In a recent study, researchers found that before the ice age a gene that reduces height and increases the risk of osteoarthritis was favorable for survival. As humans migrated north towards colder climates the mutation may have helped the early humans retain warmth and avoid frostbite due to their shorter size. This gene may also have helped humans to avoid bone fractures when they fell on ice. This may come as a surprise due to the fact that today this gene would be seen as detrimental and puts an individual at a higher risk for developing arthritis. Scientist looked into the GDF5 gene, which is known to be involved in skeletal growth. They found a mutation in a single nucleotide, in an area named GROW1 and noticed its prevalence in Europeans and Asians, but not Africans. The researchers then tested the gene in mice and found that it shortened their bone length, similar to what was found in humans. The paradoxical effect of this gene is similar to that of sickle cell anemia and it's protection from malaria. I believe this shows just how complex the human genome is and how different genes play a role in human survival. It is possible that having a detrimental gene could be the key to our survival.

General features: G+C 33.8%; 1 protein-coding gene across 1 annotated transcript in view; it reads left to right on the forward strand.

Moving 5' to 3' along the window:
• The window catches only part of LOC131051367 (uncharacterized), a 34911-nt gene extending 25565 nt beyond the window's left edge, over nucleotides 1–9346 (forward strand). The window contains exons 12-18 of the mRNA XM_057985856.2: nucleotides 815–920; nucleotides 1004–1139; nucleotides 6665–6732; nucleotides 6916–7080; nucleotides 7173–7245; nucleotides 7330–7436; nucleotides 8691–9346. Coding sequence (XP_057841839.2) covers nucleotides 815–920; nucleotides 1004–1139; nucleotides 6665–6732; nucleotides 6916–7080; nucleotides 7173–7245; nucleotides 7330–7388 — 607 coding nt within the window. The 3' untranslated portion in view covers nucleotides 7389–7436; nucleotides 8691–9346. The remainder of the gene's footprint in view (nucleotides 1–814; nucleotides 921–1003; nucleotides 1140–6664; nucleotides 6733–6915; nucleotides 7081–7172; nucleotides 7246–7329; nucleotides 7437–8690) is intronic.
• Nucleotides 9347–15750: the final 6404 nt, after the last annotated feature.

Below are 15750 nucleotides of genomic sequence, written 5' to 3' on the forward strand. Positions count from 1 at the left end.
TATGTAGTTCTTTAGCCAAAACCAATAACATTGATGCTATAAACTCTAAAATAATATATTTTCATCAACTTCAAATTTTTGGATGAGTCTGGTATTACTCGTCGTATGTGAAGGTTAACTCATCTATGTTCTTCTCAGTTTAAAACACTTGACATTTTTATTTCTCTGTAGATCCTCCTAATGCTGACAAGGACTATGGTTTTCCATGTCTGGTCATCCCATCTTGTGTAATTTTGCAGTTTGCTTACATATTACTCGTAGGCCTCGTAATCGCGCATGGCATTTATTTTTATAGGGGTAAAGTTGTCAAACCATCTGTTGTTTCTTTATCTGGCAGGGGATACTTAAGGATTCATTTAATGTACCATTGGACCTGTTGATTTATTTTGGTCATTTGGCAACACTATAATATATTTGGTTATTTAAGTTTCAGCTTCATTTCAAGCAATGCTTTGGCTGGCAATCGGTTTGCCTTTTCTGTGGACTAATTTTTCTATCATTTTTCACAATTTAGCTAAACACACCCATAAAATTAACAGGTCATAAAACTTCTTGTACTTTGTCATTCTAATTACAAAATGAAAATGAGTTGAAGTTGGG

Tuesday, July 11, 2017